It is a further object of the invention to provide methods and apparatus for the minimally invasive treatment of gastric ulcers using a cautery device which is usable in conjunction with existing endoscopes.
In accord with these objects which will be discussed in detail below, the apparatus of the present invention includes a flexible coil having a proximal end and a distal end (as used herein proximal end means the end closest to the practitioner and distal end means the end closest to the surgical site) with a pull wire extending therethrough. An actuation device is coupled to the proximal ends of the coil and the pull wire for reciprocally moving one of the pull wire and the coil relative to the other. A pair of jaws are coupled to the distal ends of the coil and pull wire such that relative movement of the coil and pull wire causes opening and closing of the jaws. The jaws are rotatably coupled to a clevis means which is adapted to be coupled to the distal end of an endoscope. According to the invention, at least one jaw has an “open” structure, with a rim but substantially no jaw cup. The jaws are U-shaped, semi-circular, or horse shoe shaped and are provided with a cautery capability by selectively coupling the coil, the pull wire, or both to a source of cauterizing energy.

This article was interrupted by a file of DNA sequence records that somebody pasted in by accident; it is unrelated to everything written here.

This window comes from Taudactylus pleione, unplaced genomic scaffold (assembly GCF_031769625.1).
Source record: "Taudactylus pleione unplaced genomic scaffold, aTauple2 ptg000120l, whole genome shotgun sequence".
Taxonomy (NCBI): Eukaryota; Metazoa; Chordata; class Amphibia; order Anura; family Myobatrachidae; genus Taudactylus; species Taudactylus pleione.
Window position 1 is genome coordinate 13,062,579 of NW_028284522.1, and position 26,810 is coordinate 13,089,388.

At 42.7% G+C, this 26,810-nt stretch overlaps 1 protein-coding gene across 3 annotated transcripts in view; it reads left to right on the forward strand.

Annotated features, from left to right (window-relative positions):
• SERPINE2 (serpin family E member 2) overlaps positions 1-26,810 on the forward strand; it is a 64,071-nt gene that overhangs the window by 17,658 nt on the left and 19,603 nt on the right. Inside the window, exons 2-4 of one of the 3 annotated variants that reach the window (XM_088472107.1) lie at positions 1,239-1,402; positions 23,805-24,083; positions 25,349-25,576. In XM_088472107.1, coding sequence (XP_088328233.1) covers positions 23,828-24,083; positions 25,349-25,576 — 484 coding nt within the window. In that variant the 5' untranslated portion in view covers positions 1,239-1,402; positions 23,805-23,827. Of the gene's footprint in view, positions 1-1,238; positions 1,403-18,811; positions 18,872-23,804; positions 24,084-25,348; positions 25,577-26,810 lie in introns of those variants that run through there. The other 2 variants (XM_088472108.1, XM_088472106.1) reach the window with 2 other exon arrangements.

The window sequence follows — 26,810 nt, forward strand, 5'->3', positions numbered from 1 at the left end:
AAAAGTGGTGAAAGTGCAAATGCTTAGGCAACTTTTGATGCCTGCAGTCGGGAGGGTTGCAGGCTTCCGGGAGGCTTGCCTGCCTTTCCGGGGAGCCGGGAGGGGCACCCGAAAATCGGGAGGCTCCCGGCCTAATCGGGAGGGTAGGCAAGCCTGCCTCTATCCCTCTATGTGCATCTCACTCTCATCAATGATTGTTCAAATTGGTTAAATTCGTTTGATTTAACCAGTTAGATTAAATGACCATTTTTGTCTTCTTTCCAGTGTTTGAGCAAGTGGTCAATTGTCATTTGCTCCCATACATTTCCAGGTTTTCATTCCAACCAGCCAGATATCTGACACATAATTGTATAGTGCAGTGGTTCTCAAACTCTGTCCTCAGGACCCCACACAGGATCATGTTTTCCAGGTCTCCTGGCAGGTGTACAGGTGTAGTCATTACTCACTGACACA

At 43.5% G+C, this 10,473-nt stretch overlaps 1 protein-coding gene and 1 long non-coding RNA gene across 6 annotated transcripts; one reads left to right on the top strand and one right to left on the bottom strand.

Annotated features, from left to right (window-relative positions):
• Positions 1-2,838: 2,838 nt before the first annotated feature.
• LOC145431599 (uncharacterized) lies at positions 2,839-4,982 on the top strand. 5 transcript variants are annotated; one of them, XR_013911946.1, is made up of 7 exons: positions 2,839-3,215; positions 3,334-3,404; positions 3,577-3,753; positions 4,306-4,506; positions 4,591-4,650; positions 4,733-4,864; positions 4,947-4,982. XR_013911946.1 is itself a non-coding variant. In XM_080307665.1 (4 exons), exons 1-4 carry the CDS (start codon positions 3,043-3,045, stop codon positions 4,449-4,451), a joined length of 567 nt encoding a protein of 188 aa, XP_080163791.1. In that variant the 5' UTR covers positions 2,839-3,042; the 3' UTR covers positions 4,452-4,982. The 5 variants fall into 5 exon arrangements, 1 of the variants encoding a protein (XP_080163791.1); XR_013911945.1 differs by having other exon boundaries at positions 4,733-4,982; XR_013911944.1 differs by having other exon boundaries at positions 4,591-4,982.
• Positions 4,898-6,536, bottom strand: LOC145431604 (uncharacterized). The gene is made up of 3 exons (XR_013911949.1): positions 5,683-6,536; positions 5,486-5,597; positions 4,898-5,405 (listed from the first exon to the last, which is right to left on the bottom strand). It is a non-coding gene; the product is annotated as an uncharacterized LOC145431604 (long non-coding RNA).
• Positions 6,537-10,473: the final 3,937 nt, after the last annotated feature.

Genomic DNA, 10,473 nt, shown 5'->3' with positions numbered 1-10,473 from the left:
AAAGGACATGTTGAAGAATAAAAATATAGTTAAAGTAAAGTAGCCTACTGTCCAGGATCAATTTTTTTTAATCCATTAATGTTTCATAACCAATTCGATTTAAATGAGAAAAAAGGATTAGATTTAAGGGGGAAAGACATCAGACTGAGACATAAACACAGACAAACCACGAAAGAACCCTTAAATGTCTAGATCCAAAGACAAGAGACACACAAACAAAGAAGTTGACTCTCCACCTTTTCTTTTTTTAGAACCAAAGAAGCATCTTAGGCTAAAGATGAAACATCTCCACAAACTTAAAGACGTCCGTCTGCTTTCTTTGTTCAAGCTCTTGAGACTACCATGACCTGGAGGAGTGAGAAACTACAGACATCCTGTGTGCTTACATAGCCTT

According to one of the methods of the invention, the clevis is attached to the distal end of an endoscope and the distal end of the endoscope is delivered to the surgical site with the aid of the optics of the endoscope and with the jaws of the invention closed by activation of the actuation device. A grasper (used herein to denote any instrument such as a forceps, biopsy forceps, snare, suction device or other instrument for mechanically or otherwise grabbing, gripping, or retaining tissue) is inserted through the working lumen of the endoscope. The jaws of the apparatus of the invention are then opened so that the grasper is extended between the opened jaws (typically through the open structure of at least one jaw) to grasp the ulcerous tissue. The grasping instrument is withdrawn to pull the ulcerous tissue between the opened jaws. When the tissue is in place, the jaws of the present invention are closed and the cauterizing energy is activated to cauterize the ulcerous tissue and thereby result in hemostasis. The procedure may be repeated for treatment of other ulcerous tissue in the vicinity before the apparatus is withdrawn with the endoscope.